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Ask Slashdot: How To Best Setup a School Internet Filter? 454

Posted by samzenpus
from the watch-how-you-play dept.
An anonymous reader writes "I was recently volunteered to be the network/computer admin for a small non-profit school. One of the items asked of me had to do with filtering inappropriate content (i.e. stuff you wouldn't want your mother to see). Essentially we want to protect people who aren't able to protect themselves, at least while on campus. Basic site filtering is fairly easy — setup squid with one of the many filtering engines and click to filter the categories your interested. Additionally, making the computer lab highly visible uses public shame and humiliation to limit additional activity. The real question — How do you filter Facebook? There is a lot of great content and features on Facebook, and its a great way to stay in contact with friends, but there is also a potentially dark side. Along with inappropriate content, there is a tendency to share more information than should be shared, and not everyone follows proper security and privacy guidelines. What's the best way to setup campus-wide security/privacy policies for Facebook?"
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Ask Slashdot: How To Best Setup a School Internet Filter?

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  • Don't (Score:5, Insightful)

    by Simulant (528590) on Thursday August 16, 2012 @07:27PM (#41018213) Journal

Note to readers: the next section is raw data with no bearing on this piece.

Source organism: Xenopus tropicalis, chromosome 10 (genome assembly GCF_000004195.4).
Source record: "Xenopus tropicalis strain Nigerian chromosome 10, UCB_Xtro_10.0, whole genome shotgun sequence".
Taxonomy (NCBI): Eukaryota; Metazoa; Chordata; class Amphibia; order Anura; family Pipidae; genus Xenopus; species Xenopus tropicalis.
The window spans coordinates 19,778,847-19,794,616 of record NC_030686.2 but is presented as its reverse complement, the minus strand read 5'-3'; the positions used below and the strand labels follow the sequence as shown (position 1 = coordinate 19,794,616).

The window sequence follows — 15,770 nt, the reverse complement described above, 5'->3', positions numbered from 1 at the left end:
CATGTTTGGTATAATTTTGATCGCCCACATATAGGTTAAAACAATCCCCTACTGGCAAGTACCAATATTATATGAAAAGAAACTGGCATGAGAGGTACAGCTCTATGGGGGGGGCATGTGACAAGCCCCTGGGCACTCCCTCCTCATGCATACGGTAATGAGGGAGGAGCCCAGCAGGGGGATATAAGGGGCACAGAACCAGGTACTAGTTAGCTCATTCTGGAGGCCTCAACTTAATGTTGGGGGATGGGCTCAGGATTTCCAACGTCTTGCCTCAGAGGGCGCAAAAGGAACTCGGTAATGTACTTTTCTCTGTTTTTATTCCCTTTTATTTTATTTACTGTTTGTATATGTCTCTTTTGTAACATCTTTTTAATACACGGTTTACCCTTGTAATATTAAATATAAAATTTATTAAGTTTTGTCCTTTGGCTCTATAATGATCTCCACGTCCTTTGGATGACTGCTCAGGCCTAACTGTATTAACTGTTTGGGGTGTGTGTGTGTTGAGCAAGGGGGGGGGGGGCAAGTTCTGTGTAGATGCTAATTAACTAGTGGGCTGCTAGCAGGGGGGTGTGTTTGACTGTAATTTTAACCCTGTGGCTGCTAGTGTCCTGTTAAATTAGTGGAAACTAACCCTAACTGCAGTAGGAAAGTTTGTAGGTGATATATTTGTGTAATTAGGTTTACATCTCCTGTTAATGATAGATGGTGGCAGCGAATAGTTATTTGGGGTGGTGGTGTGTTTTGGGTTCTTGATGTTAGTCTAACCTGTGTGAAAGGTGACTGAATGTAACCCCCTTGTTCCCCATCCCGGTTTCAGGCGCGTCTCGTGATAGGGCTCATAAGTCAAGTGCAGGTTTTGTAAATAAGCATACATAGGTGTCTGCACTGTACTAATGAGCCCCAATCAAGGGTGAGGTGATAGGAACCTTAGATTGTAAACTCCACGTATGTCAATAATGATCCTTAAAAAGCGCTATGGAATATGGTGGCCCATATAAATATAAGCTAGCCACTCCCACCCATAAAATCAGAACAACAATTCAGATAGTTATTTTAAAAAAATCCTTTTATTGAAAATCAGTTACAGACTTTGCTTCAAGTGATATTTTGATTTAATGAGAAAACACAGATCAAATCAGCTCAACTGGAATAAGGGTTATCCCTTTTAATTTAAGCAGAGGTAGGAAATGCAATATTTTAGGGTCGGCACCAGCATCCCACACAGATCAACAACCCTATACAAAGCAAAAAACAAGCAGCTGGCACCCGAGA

Just block it all together. Not worth it.
    • Re:Don't (Score:5, Insightful)

      by ThatsMyNick (2004126) on Thursday August 16, 2012 @07:30PM (#41018251)

      Or whitelist a few websites and be done with it.

      • Re:Don't (Score:5, Insightful)

        by cpu6502 (1960974) on Thursday August 16, 2012 @07:47PM (#41018423)

        Exactly my thought. I would also include a note on the "block page" to send an email to admin@whatever if the user wants a site opened. That way brand-new sites like teenskissingtheirpussies will be blocked by default, but if someone requests a site like PBSkids.com you can whitelist it ASAP.

        • Re:Don't (Score:5, Funny)

          by Anonymous Coward on Thursday August 16, 2012 @07:53PM (#41018477)
          Um, so, teenskissingtheirpussies. Linky??
        • Re:Don't (Score:5, Informative)

          by houghi (78078) on Thursday August 16, 2012 @09:01PM (#41019095)

          You could add them automatically, as long as a teacher asks for it (and is verified that it was a teacher).
          Let them know that it will be logged and verified later.
          They will control themselves better then you can, as long as you do the follow up and explain why things are removed.